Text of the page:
Deadpool's Second Frame Matches First Weekend Expectations
By John Hamann
February 21, 2016
It's a good thing Deadpool blew up the box office last weekend. Without our hero, the box office would be a fiasco this frame.
For the last three years, the post-President's/Valentine weekend has not been strong. Over those years, holdovers have ruled each weekend. In 2013, Identity Thief spent its third weekend in release at the top of the box office, as The Rock's Snitch opened to only $13.2 million. In 2014, The LEGO Movie spent its third weekend on top as well, with Costner's 3 Days To Kill as the top opener with $13.2 million. In 2015, 50 Shades of Grey repeated, and Costner again had the top opener with McFarland USA, which earned $11 million. This year is no different. The top new release can barely get to double digits, as Deadpool dominates the box office for the second consecutive weekend.
Following Deadpool into the box office fray this weekend are three of these smaller releases that are similar to what we've seen over the last few years. These openers use smaller budgets (and smaller first weekends) to survive. McFarland USA cost $17 million to make and earned $44 million in North America. While McFarland was no financial windfall, the production cost was recovered, and it will likely earn the rest of its money back through home video. Another low budget 2015 release was The DUFF, which cost $8.5 million and earned $34 million stateside and another $10 million overseas, likely making a theatrical profit. Trying to do the same this weekend are Risen, a $20 million faith-based film which is a little early for Easter, Race, the Jesse Owens biopic where Focus picked up domestic rights for $5 million, and The Witch, the gothic horror flick distributed by A24, who paid only $1 million for domestic rights. While none were made to open at number one, each has a strong chance to make money for the distributor. Let's see how they did.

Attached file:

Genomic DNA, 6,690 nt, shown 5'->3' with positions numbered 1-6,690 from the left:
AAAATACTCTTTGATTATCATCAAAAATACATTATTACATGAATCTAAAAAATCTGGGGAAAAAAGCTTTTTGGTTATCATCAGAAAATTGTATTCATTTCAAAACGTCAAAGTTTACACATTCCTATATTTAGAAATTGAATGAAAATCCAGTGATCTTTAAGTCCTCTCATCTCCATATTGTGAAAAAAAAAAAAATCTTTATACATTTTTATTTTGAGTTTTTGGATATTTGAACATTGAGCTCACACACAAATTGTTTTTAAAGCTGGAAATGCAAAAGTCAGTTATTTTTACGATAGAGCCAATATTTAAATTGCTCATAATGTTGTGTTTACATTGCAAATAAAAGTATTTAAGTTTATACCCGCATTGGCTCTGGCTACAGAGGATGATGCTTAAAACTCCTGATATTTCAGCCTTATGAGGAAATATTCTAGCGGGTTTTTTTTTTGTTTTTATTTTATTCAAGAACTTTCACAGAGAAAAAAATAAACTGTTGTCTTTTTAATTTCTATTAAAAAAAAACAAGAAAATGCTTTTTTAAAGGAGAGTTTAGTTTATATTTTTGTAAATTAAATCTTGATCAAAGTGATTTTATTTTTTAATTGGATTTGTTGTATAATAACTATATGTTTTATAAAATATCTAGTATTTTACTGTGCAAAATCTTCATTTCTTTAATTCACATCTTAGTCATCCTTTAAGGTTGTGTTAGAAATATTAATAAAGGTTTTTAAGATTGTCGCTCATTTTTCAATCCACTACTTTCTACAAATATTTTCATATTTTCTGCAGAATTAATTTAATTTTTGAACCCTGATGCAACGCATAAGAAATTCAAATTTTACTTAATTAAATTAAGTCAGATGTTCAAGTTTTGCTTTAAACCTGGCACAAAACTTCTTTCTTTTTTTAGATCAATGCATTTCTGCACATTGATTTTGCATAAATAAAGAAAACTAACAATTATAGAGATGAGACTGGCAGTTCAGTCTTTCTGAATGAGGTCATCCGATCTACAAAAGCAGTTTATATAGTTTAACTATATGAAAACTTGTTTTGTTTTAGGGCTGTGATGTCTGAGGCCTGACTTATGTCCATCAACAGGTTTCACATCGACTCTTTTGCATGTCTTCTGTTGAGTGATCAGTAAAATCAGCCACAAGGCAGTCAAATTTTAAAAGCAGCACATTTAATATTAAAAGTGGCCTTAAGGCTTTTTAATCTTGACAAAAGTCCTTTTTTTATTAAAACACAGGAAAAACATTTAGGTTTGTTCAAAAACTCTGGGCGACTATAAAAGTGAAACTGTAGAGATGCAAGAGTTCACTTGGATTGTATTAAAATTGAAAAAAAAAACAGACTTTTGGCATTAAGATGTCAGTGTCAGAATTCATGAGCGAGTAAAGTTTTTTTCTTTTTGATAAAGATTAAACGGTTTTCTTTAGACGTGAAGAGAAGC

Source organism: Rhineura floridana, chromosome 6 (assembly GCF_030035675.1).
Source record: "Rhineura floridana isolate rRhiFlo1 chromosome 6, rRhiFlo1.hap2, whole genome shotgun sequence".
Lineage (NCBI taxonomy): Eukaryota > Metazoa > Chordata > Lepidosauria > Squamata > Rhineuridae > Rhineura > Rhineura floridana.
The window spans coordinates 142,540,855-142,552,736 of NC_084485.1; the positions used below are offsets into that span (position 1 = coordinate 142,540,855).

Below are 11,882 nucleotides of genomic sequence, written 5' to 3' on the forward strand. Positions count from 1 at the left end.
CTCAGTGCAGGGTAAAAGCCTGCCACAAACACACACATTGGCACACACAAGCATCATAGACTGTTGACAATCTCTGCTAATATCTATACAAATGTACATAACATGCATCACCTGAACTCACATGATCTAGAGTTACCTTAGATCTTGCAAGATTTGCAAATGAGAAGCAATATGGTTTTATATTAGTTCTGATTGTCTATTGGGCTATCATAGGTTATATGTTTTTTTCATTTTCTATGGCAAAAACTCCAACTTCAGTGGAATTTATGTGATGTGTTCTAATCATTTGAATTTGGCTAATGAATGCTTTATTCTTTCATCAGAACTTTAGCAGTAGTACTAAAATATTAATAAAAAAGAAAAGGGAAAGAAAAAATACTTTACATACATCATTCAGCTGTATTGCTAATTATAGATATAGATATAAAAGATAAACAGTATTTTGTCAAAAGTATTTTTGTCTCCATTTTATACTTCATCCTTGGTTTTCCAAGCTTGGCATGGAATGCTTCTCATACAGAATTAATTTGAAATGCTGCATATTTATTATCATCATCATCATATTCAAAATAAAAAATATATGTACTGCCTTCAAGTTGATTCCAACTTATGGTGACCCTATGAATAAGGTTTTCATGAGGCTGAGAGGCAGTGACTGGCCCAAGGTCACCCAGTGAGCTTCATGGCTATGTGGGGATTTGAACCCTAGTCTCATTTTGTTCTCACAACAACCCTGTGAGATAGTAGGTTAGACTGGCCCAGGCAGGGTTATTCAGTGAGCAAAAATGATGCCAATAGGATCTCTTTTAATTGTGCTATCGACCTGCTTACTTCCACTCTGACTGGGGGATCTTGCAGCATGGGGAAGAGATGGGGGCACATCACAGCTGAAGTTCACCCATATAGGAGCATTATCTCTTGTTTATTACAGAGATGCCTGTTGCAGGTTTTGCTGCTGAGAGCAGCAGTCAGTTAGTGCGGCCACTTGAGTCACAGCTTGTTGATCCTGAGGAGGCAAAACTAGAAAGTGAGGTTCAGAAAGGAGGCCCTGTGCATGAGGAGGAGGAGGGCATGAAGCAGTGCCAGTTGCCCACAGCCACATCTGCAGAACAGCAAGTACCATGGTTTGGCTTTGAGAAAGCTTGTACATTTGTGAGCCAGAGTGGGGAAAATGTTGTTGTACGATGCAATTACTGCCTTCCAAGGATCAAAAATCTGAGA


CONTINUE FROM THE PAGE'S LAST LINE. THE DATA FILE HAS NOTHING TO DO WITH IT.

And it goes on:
Our number one film of the weekend was never in doubt, as Deadpool easily bested all-comers in its second weekend. After a sizzling $132.4 million over three days and $152.2 million over four days last weekend, Deadpool was bound to come plummeting back to earth. On Friday, Deadpool earned $16.2 million, which was off a serious 66%; however, when compared with last weekend and removing Thursday preview numbers, that drop is more like 54%. Remember that last weekend was ridiculous with Valentine's Day landing in the sweet spot on Sunday, powering three huge days of box office. That's important to remember when digesting the results this weekend. Deadpool managed $55 million this weekend and dropped an expected 59%.
This frame's result was what some folks were expecting Deadpool to open to last weekend. Instead, Deadpool's second weekend gross is equal to one of the top seven opening weekends in the month of February. After 10 days of release, Deadpool's domestic gross has neared X-Men: Days of Future Past, which earned $233.9 million stateside, and it will be in the top 100 domestic earners of all-time by Tuesday night. For an R-rated film, Deadpool is already the sixth biggest domestic grosser ever and will be in top five by the end of next weekend. Does the Ryan Reynolds flick earn the $370 million that Passion of the Christ, the top R-rated earner ever, pulled in? I would say no at this point, but that could change on a weekend-to-weekend basis. For now, Deadpool has earned $235.4 million at the domestic box office and has a worldwide tally of nearly $500 million, all against a $58 million budget.